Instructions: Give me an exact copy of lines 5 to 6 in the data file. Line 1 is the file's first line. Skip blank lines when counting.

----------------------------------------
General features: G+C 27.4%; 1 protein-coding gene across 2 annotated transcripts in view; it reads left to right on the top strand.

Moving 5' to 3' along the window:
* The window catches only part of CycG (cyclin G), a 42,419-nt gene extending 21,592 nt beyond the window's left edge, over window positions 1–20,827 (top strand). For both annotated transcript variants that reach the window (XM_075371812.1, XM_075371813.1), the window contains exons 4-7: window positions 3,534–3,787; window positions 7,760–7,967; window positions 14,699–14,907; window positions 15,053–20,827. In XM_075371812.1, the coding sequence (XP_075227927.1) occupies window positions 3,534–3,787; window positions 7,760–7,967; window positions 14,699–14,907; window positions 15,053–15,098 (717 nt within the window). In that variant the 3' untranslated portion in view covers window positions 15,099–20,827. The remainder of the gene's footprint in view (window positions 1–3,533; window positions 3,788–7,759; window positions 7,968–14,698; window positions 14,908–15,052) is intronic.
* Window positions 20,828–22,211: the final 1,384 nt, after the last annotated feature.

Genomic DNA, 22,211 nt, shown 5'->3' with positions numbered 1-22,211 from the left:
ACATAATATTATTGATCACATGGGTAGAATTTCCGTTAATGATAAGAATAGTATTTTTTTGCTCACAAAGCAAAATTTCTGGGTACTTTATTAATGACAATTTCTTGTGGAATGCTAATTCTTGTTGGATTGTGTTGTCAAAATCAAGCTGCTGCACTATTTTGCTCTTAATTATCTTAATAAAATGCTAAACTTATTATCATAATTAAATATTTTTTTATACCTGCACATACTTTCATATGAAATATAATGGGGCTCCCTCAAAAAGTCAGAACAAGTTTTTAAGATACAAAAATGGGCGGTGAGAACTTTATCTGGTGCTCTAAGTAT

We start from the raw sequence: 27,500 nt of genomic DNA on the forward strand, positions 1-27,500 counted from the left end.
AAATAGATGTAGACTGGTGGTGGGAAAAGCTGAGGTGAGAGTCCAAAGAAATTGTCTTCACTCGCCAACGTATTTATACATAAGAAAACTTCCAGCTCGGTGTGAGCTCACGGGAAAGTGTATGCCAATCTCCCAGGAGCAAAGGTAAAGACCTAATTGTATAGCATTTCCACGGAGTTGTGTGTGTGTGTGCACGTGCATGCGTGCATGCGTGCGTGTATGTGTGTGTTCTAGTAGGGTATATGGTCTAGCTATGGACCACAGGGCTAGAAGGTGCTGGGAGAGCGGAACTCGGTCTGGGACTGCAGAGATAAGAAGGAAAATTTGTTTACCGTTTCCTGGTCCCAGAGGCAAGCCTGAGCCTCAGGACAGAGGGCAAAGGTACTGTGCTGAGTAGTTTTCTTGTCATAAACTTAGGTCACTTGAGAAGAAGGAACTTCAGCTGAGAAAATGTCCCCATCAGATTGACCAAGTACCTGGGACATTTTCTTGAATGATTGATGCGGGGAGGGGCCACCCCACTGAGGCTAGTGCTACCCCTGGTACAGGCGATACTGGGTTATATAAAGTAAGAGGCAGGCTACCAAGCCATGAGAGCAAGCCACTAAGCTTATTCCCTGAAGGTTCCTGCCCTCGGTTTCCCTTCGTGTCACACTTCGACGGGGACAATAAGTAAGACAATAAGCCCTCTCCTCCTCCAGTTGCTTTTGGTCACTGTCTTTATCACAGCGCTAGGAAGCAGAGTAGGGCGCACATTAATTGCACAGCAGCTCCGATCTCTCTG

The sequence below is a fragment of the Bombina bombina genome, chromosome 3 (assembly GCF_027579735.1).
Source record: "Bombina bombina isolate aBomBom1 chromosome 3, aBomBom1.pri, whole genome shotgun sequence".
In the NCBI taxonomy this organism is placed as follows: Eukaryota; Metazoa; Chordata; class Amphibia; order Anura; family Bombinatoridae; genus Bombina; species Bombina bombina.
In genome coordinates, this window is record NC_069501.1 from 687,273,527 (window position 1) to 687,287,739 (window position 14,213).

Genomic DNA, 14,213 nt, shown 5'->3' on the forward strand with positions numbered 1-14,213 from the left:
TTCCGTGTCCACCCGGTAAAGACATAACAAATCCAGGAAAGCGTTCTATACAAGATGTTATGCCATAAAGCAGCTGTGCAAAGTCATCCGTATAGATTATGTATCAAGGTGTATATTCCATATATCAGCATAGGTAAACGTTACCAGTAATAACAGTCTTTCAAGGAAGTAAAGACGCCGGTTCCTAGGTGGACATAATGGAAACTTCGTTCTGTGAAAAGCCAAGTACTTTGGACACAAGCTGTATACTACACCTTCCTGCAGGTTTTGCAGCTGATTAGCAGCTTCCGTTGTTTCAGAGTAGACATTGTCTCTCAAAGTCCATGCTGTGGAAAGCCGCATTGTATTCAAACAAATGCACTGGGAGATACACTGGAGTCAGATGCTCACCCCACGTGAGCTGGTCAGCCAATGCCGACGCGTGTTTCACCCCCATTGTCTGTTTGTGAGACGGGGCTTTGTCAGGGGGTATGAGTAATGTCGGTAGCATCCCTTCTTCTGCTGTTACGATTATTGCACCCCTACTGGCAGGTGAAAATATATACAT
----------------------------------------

Genomic DNA, 22,211 nt, shown 5'->3' with positions numbered 1-22,211 from the left:
ACATAATATTATTGATCACATGGGTAGAATTTCCGTTAATGATAAGAATAGTATTTTTTTGCTCACAAAGCAAAATTTCTGGGTACTTTATTAATGACAATTTCTTGTGGAATGCTAATTCTTGTTGGATTGTGTTGTCAAAATCAAGCTGCTGCACTATTTTGCTCTTAATTATCTTAATAAAATGCTAAACTTATTATCATAATTAAATATTTTTTTATACCTGCACATACTTTCATATGAAATATAATGGGGCTCCCTCAAAAAGTCAGAACAAGTTTTTAAGATACAAAAATGGGCGGTGAGAACTTTATCTGGTGCTCTAAGTAT